Spirited maestra Chen launches orchestra's new season, new era

September 27, 2011
Chicago Tribune
John von Rhein

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Chicago is her kind of town.

Mei-Ann Chen made that abundantly clear in her welcoming remarks and in her spirited conducting of the opening piece on her first subscription concert as the Chicago Sinfonietta's new music director, Monday night at Orchestra Hall.

When the Taiwan-born American conductor raised her baton, into the hall poured the Kennedy-King Marching Band and the Anima Singers of Greater Chicago. They all joined the orchestra for a rousing rendition of "My Kind of Town," as arranged for orchestra, band and children's choir by Joe Clark. The curtain-raiser was kept as a surprise for the audience, and it was just the sort of crowd-pleasing send-off the occasion warranted.

Chen, 38, is a musician for whom "dynamic" and "electric" seem altogether too limiting. Her entire body is a bundle of podium energy; her keen ear and sharp eyes miss nothing. Thanks to her clear beat and articulate gestures, orchestral musicians pick up at once on her interpretive ideas, sending them out to the listener with much the same immediacy of effect.

Chen inherited a good orchestra from her predecessor, Paul Freeman, the sinfonietta's now-retired founding music director, but it also was an ensemble that needed an infusion of fresh, inspiriting leadership. To judge from Monday's season kickoff, she recognizes the potential in the ranks and is already pulling responses from them nobody has tapped for a very long time.

Monday's cannily constructed program stood as a model of how Chen intends to develop the sinfonietta's brand of diversity and inclusion while remaking the ensemble in her own image.

Beethoven's Fifth Symphony was the golden oldie, somewhat lacking in tonal weight and string sheen but full of coiled-spring energy. Surrounding it were pieces of more recent vintage by African-American (William Grant Still) and Asian (An-Lun Huang, Tyzen Hsiao) composers. Her soloist was Ann Hobson Pilot, who retired in 2009 after a distinguished four-decade career as principal harpist of the Boston Symphony – the.most prominent African-American musician to hold such a position with a major orchestra.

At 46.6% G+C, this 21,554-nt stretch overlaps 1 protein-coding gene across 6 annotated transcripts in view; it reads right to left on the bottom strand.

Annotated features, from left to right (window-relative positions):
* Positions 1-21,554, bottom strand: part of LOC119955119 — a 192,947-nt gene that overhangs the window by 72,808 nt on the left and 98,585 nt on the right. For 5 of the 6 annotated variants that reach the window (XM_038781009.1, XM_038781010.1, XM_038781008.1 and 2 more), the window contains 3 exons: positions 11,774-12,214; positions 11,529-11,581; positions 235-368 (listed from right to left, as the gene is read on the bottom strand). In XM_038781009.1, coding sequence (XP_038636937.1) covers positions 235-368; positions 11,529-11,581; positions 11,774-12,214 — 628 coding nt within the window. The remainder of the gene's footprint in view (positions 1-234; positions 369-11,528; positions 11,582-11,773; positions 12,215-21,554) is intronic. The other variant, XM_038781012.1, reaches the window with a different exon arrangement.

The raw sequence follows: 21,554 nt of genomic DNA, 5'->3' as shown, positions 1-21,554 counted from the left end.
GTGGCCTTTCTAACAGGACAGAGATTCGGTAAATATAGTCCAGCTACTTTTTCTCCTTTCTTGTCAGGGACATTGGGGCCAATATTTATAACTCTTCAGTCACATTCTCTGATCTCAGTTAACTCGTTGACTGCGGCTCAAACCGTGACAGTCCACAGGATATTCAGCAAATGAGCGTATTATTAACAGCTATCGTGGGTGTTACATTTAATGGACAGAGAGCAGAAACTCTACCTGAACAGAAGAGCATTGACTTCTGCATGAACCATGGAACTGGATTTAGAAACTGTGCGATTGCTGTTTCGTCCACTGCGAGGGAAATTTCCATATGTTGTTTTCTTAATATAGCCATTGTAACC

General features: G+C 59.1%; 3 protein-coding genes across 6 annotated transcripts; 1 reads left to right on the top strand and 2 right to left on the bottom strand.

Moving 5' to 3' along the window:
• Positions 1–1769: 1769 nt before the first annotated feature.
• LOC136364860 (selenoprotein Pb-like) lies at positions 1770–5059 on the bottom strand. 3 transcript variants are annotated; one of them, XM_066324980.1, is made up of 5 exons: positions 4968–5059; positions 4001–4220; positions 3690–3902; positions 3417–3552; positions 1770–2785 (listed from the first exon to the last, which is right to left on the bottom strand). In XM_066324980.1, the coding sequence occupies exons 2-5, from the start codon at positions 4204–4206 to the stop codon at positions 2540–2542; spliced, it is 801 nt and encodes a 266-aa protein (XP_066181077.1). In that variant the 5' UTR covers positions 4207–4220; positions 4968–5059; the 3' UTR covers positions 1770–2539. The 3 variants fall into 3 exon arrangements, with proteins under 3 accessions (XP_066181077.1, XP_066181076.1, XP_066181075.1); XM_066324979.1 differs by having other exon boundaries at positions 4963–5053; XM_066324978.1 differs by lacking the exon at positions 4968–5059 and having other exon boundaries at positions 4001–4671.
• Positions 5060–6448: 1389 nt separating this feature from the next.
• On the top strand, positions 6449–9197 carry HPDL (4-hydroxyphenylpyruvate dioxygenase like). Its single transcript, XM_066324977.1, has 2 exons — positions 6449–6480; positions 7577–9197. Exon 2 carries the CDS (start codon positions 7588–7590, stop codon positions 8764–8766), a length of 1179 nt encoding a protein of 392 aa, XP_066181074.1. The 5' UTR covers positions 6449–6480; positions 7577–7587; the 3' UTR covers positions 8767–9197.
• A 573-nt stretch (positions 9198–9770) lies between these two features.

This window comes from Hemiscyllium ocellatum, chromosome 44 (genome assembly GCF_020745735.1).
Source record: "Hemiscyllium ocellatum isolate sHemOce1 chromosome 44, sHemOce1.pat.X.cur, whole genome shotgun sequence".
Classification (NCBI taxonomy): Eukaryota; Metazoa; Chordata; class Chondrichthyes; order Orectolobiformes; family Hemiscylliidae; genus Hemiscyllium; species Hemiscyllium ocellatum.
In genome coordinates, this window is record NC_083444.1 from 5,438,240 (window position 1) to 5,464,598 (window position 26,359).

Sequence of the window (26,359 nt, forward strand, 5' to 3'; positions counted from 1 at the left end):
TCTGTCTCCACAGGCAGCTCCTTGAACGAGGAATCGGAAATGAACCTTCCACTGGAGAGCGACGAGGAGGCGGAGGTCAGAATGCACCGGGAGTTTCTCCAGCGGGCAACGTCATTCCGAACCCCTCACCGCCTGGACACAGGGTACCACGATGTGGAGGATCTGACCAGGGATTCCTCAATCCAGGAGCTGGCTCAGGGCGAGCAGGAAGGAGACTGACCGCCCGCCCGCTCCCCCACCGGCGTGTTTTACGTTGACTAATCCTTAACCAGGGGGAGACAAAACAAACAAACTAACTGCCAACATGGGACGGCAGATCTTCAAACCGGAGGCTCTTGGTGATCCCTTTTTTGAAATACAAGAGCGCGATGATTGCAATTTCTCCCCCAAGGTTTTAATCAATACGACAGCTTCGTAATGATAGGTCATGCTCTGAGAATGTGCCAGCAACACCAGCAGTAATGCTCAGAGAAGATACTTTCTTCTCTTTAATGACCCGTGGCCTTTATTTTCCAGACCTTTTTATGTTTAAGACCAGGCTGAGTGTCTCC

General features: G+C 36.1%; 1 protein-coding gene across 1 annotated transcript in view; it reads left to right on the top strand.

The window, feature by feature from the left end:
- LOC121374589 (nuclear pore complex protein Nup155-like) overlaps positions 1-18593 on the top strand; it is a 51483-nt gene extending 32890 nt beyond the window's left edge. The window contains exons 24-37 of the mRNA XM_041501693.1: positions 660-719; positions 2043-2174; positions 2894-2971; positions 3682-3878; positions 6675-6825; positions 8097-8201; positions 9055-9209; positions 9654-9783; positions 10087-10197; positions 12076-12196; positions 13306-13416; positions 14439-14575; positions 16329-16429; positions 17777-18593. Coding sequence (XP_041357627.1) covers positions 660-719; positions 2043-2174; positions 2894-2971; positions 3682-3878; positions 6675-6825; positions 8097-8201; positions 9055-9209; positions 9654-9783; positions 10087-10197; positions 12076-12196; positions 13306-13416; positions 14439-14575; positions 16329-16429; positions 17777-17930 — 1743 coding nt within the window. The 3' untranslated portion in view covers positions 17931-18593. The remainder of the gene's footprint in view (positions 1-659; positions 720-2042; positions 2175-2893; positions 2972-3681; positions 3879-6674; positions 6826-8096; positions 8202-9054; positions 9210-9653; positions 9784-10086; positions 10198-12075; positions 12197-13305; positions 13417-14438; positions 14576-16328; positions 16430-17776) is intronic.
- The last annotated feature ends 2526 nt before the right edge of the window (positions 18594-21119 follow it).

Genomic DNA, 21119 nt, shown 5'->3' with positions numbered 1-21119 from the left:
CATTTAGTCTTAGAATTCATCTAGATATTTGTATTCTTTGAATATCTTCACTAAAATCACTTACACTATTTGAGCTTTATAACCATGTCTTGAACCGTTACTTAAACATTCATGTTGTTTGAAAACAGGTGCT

Both harp concertos, Still's "Ennanga" and John Williams' "On Willows and Birches," made fine showcases for Pilot's confident virtuosity and mastery of her difficult instrument. The former piece, from 1956, is catchy and lyrical, inspired by Ugandan harp music. The latter, written as a tribute to Pilot on her retirement from the BSO, is a well-crafted if musically slight piece whose two movements set misty harp undulations alongside rhythmically exuberant display, capped off by a long, brilliant cadenza.

Huang's Westernized fanfare, "Saibei Dance," and Hsaio's folkish "The Angel from Formosa" (played as an encore), bookended the program. In everything the sinfonietta players came through wholeheartedly for their new artistic chief. A musically adventuresome season, filled with high expectation, lies ahead.